The Prelude- William Wordsworth (Context (The poem was the writers…
The Prelude- William Wordsworth
The poem was the writers autobiography written in a poetic manner.
Wordsworth presents two contrasting ideas about nature, and allows the reader to decide what nature means to him or herself personally.
It deals with the writers troubled childhood.
Begins with the speaker as a boy and explores his feelings of peace with nature.
The poem represents the boy coming to an age of understanding the dangers of the world.
The poem marks a turning point for the boy, and symbolises a maturation of his mind
The power and beauty of nature - nature is initially presented as beautiful and a joyride. The mood changes and nature becomes frightening.
The power of memory and imagination - it left a lasting impression on the boy and his views of nature.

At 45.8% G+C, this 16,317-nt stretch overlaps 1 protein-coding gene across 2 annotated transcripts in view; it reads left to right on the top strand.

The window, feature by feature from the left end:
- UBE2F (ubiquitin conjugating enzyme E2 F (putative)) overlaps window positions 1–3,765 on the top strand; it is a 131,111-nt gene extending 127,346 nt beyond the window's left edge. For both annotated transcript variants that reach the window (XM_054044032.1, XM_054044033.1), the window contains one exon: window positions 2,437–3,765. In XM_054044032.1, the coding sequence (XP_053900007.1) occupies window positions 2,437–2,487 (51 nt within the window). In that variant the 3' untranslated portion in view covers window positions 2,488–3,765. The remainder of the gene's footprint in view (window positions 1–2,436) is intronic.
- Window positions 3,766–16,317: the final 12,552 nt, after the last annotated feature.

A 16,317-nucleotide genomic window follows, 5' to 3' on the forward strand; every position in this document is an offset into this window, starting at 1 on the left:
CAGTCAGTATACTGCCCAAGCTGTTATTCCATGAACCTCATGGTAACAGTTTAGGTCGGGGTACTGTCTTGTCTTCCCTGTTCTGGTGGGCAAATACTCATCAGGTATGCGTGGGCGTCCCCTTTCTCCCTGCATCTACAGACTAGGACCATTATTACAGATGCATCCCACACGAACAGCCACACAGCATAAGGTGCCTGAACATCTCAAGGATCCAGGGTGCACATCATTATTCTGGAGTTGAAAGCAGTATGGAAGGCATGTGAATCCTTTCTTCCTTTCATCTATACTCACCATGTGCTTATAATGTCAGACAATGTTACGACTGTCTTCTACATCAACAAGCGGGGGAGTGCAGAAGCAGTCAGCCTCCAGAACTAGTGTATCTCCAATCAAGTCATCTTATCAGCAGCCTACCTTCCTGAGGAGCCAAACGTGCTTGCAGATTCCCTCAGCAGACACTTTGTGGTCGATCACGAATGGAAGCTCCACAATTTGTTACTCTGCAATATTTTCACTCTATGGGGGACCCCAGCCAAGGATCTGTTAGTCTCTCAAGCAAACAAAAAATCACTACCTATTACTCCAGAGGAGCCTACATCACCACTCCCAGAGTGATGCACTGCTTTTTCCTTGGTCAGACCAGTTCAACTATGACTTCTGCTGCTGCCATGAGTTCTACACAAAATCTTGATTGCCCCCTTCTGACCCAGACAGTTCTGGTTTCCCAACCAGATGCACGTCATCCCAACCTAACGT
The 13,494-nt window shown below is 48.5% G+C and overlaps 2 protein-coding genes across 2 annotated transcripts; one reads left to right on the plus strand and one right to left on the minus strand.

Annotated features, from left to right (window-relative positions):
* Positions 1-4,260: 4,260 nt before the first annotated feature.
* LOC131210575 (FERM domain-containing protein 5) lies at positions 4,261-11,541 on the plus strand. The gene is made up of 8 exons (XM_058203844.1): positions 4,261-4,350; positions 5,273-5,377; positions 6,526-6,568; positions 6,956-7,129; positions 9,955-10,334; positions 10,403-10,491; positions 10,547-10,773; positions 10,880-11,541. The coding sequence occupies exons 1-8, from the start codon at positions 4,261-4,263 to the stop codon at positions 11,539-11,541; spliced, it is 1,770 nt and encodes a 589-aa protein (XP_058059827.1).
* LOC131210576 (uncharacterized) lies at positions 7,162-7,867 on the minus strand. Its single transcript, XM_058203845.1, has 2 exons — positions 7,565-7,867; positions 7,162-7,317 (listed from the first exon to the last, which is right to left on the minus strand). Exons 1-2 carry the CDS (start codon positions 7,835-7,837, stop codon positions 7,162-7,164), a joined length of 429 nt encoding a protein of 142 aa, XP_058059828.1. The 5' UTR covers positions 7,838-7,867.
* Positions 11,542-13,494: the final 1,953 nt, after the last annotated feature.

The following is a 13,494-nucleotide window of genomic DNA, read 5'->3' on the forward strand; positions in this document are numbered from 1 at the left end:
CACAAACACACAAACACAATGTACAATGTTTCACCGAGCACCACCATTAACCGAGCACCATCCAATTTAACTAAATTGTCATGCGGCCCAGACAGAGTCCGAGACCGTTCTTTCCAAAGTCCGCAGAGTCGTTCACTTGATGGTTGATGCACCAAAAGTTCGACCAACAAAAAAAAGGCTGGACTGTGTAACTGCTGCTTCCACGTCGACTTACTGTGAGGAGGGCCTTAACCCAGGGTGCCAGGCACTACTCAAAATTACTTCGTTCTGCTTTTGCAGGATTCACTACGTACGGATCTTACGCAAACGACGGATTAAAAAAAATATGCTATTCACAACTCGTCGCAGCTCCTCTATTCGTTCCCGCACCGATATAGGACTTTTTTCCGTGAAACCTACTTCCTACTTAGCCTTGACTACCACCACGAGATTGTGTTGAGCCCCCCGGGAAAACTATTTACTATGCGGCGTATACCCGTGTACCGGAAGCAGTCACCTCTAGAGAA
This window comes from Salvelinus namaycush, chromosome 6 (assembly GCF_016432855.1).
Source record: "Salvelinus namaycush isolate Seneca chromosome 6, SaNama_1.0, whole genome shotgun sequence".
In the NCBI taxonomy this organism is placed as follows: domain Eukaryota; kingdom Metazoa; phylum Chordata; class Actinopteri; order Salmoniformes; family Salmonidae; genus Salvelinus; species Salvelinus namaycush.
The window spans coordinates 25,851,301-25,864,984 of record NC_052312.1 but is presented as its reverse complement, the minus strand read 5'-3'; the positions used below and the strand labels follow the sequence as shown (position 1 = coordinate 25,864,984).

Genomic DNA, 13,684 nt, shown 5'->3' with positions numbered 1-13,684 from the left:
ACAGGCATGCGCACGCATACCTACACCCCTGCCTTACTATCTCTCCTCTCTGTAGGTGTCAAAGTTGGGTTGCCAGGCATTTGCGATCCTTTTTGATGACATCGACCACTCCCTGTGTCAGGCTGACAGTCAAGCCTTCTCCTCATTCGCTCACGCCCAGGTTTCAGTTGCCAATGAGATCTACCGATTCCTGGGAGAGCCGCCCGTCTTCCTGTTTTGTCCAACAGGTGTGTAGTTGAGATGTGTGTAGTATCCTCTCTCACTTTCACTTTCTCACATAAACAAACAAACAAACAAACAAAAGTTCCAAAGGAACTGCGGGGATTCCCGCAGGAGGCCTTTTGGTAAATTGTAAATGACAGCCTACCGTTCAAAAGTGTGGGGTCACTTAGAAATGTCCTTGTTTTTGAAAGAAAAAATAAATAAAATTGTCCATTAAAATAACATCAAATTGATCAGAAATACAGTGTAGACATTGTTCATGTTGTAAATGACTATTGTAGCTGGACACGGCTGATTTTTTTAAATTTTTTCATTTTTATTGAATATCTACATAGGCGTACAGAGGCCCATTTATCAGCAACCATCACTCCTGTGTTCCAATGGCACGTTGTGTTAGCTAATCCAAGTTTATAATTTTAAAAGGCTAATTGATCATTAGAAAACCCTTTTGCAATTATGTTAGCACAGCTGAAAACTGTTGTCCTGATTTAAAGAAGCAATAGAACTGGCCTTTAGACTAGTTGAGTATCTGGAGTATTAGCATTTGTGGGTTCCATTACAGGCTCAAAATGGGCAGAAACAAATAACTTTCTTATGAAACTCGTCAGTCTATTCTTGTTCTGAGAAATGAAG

The poem as a natural ‘growing’ thing as much as a tree
A vision of Nature as something powerful and mystical
The speaker says that what used to be “pleasant images of trees of sea or sky” was not only “huge and mighty forms that do not live”
As he rowed the boat along, he could hear the “mountain echoes” and see the “small circles glittering” as his boat made ripples in the water.
"Troubled pleasure"-Oxymoron hints at his guilt
"Leaving behind her still"- repeated 'L' sounds recreates gentle sounds as if its used as a hidden referral to the waves.
"Unknown modes of being"- vague language illustrates that the narrator does not understand what he has seen.
There is a drastic shift in tone as the boy encounters some type of beast that can only be described as “black and huge”.
He was now keenly aware that he could encounter danger at every turn, and this awareness “hung a darkness” over him and made him feel a “blank desertion”.
Poems it can be compared to:
Checking Out Me History
Storm On The Island